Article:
How Your Great-Grandma Rocked Out




Glenn Miller Orchestra

Benaroya Hall, Seattle

If your great-grandmother wanted to piss off her parents when she was a teenager, she might have slipped into her Keds, pulled on a flared skirt, and danced all night to the risqué sounds of Duke Ellington or Benny Goodman. If she were really into the hard stuff, maybe she would have swung with the Glenn Miller Orchestra, which we were doing here in Seattle this past Friday night… and grandma rocks hard.
It began with a moonlight serenade. God, I love this music! It was so joyous, celebratory, innocent, and contradictory to what was happening outside the venues it first played in. I suppose a decade weighed down by The Great Depression, followed by a World War II chaser, necessitated some cheering up. And so, starting in the late 1930s, the Glenn Miller Orchestra began that effort and has continuously brightened the spirits of audiences up to the present day.

While the begrudging grasp of time has denied us any remaining original members, this manifestation of the Glenn Miller Orchestra is part of a tradition that has carried on bearing its originator’s name for nearly eighty years. Erik Stabnau, the band’s present Music Director and a man with more hands than Vishnu, glides seamlessly through the many hats he gracefully wears. Playing a mean saxophone, singing in a clean and golden baritone, introducing the numbers, and offering a little backstory without turning the music into ancient history, Stabnau makes weaving his tapestry look easy.

The band itself is immaculate. With fourteen dedicated musicians seated behind the trademark stand fronts, these legendary songs are kept alive. The brass section bursts with an exuberant celebration, the drummer bounces the rhythm between the snare and high hat, and the woodwinds wail with a heightened vibrato that makes me miss my grandparents. Listening to these soothing sounds makes it easy to see why people often think life used to be simpler and better and it just made more sense back in the day. While I don’t subscribe to those theories, this music makes me wax nostalgic for times I never knew. The band is joined by vocalist Jenny Swoish, who initially came on pretty strong, verging on the forced, but ultimately backs her swaggering confidence with powerful vocals.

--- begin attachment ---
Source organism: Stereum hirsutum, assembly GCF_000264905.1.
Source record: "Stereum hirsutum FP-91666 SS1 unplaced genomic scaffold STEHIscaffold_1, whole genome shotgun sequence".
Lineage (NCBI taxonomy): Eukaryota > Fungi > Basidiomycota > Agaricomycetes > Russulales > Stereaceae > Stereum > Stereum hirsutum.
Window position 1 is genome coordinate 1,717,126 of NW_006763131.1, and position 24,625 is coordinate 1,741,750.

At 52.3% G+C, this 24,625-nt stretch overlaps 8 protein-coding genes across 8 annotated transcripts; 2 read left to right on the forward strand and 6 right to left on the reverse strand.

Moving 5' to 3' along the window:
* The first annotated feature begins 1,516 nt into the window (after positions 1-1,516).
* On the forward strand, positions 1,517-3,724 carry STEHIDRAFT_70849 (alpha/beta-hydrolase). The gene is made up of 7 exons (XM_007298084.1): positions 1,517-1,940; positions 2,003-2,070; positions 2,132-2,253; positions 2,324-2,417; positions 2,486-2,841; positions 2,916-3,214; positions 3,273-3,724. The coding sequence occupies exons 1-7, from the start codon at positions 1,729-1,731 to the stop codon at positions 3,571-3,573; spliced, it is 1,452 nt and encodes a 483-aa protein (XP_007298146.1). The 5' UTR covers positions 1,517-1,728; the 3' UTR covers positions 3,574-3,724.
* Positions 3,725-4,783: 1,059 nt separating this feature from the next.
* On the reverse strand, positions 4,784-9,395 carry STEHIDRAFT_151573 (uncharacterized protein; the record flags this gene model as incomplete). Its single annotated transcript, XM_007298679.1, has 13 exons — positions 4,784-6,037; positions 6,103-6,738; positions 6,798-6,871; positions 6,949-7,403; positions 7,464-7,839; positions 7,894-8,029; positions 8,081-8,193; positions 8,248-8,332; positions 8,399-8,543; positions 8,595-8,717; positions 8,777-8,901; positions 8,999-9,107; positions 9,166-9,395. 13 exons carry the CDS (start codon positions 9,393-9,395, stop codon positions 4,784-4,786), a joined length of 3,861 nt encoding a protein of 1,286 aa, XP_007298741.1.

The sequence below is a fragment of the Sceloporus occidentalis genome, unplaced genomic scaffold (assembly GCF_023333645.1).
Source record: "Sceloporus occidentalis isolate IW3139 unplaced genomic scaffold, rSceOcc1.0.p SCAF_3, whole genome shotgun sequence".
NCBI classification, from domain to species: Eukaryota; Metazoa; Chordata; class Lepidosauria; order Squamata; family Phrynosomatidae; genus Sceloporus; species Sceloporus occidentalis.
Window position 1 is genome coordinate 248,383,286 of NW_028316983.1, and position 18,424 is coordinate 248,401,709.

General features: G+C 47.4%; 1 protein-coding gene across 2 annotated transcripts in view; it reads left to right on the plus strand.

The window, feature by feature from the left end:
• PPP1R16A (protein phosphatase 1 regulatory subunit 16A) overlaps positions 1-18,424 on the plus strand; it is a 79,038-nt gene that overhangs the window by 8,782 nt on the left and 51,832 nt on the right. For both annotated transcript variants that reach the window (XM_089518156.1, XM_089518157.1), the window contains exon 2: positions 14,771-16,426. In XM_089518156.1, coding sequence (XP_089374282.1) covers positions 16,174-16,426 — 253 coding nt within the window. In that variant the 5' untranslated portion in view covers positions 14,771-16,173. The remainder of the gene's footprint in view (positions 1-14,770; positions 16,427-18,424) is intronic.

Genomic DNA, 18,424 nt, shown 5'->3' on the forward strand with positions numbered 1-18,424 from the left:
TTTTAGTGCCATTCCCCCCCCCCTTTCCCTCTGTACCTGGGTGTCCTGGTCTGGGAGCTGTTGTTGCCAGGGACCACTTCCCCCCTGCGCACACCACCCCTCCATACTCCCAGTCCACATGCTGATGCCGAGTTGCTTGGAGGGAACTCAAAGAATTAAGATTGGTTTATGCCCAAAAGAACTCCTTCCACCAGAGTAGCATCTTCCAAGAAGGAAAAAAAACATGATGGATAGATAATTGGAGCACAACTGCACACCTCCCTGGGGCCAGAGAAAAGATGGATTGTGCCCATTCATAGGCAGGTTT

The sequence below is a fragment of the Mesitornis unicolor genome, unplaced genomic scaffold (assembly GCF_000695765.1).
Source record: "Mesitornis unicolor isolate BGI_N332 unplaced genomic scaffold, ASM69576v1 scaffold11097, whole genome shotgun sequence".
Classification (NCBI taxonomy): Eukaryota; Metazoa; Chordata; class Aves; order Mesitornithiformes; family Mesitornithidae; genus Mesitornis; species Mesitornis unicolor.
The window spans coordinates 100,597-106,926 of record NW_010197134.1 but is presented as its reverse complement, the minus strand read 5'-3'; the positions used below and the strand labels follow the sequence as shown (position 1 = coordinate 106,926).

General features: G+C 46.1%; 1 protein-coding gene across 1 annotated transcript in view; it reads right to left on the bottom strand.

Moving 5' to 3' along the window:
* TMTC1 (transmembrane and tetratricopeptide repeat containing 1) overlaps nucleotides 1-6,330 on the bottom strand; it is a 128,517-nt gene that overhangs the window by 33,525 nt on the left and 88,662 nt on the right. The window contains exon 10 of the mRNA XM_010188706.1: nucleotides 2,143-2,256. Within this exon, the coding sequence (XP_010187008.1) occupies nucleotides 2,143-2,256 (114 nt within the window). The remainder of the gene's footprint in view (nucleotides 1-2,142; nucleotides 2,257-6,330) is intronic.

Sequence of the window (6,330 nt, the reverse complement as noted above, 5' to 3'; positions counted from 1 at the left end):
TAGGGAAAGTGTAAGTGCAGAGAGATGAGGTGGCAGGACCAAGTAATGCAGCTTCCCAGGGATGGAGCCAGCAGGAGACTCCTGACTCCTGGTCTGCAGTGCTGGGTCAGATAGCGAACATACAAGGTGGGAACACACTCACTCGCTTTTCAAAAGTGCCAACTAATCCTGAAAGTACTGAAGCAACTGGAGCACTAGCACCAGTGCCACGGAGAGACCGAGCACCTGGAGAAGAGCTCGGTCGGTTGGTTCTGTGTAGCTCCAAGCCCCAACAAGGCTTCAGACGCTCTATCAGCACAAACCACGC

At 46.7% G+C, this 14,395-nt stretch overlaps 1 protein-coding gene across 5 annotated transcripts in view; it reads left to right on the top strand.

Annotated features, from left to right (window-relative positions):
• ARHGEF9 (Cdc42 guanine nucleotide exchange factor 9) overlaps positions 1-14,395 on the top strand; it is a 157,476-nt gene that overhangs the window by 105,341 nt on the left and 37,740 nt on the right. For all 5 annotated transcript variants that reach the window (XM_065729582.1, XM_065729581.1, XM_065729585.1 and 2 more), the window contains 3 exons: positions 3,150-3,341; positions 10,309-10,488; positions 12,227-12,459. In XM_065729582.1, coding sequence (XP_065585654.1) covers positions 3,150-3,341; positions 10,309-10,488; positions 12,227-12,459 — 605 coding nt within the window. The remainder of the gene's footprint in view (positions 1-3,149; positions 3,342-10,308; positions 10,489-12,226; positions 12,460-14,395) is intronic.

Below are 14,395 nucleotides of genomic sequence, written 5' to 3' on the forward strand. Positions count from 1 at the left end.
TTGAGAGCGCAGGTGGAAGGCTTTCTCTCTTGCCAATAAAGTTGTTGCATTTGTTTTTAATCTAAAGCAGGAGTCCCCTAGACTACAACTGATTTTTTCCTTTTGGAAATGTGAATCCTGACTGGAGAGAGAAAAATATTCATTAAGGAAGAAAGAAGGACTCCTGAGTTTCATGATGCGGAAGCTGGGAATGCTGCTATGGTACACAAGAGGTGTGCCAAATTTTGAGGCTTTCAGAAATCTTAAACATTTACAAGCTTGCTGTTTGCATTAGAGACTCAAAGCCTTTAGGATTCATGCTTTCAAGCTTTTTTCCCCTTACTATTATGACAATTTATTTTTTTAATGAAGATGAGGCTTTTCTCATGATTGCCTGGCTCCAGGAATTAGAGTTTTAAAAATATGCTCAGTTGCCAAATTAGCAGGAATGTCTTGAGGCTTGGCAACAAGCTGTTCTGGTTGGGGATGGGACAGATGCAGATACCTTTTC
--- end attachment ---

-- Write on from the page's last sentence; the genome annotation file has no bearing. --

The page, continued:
If you have either an appreciation for or a curiosity about the swing era, a living tradition is tuned to scratch that itch. Like Zoroastrian priests tending to the sacred flame of Yazd, the Glenn Miller Orchestra carries the torch of a beautiful moment in music, breathing fresh life into it today. Bravo to the Seattle Symphony for its diverse and diligently curated programming. If you haven’t checked out what they have going on at Benaroya Hall, I highly suggest looking at their calendar to see what’s waiting to draw you in.

For more information and show dates for the Glenn Miller Orchestra:

Seattle Symphony:

Add new comment